SIESTA is written in modern Fortran with both MPI and OpenMP parallelism. For most problems, the most computationally-demanding stage of SIESTA execution is the solver stage (calculation of energy eigenvalues from the above-mentioned sparse objects). On the one hand, SIESTA provides a range of solvers of its own, from cubic-scaling diagonalisation to linear-scaling methods, that exploit existing linear algebra libraries such as SCALAPACK, ELPA, and DBCSR. On the other hand, SIESTA can leverage a number of libraries that implement favourably-scaling solvers, such as CHESS (Fermi Operator Expansion method) and PEXSI (Pole EXpansion and Selected Inversion method). All these libraries are designed for parallel execution, and they are progressively incorporating support for offloading to an increasing breadth of GPU architectures. The figure below exemplifies the scaling of some of the solvers mentioned above in the Marconi 100 supercomputer: starting from the CPU version of the ELPA solver, the same solver with GPU offloading displays a significant speed-up, although with some degradation in its scaling probably due to no longer saturating the GPUs. In comparison, the (CPU-only) PEXSI solver allows for scaling to a significantly larger number of nodes with less degradation. The accuracy of the PEXSI solver improves with the number of poles used in the expansion it performs; it can be seen how the increased accuracy enables scaling to a larger number of nodes, thus not increasing the time to solution.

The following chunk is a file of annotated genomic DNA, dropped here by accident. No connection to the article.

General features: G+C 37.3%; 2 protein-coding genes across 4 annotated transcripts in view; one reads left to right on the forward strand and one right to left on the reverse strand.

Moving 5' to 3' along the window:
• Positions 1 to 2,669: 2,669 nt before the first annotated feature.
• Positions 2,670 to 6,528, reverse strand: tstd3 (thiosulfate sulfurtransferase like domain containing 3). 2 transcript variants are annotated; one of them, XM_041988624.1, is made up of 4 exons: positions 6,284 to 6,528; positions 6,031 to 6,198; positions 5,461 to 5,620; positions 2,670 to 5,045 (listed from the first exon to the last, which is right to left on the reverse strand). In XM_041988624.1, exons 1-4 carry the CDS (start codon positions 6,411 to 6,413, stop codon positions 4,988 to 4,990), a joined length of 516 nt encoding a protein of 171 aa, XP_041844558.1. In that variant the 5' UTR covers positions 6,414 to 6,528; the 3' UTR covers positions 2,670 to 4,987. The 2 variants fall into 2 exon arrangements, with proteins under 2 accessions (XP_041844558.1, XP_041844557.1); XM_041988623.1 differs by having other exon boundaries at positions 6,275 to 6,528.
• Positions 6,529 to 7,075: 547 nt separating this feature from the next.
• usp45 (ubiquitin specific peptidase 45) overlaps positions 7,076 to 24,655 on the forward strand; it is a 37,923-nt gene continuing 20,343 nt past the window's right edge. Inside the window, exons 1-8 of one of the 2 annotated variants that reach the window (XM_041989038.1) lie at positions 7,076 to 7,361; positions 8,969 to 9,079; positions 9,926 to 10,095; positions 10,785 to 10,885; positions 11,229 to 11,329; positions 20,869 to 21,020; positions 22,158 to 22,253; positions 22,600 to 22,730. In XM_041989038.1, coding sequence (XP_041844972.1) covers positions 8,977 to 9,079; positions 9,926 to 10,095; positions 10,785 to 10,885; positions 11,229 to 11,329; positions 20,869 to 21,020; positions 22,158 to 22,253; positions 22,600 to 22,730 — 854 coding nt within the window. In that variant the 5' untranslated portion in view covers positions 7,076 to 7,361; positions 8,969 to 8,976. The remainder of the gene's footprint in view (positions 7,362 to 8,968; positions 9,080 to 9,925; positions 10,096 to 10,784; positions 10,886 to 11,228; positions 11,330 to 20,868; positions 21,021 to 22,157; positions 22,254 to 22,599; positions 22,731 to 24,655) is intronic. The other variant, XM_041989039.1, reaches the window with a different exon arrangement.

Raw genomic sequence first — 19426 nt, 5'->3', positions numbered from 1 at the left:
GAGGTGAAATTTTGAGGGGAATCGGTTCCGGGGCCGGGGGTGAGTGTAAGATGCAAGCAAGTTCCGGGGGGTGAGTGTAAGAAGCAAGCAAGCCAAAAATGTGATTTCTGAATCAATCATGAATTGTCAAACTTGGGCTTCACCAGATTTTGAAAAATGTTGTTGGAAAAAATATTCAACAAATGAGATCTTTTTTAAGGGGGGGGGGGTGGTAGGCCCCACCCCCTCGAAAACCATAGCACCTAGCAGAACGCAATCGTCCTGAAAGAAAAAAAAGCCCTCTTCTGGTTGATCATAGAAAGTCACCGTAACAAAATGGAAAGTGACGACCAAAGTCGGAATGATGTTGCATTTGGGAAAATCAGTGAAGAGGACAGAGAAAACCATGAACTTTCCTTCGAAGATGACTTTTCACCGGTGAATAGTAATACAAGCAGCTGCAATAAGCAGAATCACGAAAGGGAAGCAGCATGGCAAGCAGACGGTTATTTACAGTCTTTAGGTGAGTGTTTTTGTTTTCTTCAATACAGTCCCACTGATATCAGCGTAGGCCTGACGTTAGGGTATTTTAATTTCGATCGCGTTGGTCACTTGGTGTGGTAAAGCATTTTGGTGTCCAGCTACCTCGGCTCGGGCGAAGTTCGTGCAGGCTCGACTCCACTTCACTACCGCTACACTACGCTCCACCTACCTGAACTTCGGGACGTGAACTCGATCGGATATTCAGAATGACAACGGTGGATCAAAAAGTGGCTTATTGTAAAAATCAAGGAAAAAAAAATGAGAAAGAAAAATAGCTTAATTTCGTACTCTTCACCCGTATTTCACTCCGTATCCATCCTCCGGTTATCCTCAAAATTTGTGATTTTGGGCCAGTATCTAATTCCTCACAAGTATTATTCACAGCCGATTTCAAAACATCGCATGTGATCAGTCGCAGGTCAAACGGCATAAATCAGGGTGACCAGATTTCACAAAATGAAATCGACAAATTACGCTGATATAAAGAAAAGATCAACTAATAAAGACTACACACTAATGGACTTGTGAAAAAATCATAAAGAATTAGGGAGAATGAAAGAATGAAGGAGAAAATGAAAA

In the Figure: Time to solve the diagonalization problem corresponding to a piece of SARS-COV-2 protein surrounded by water molecules, with approximately 58,000 orbitals, in Marconi 100). The dashed line shows the ideal scalability behaviour.
YAMBO has a user-friendly command-line interface, flexible I/O procedures, and it is parallelised by using an hybrid MPI plus OpenMP infrastructure, very well integrated with support of GPGPU-based heterogeneous architectures. This makes it possible to distribute the workload to a large number of parallel levels. In practice, depending on the kind of calculation, all the variables to be used (k/q grids, bands, quasi-particles, etc) are distributed along the different level of parallelisation. At present YAMBO has been shown to be efficient in large-scale simulations (several upto few tens of thousands MPI tasks combined with OpenMP parallelism) for most of its calculation environments.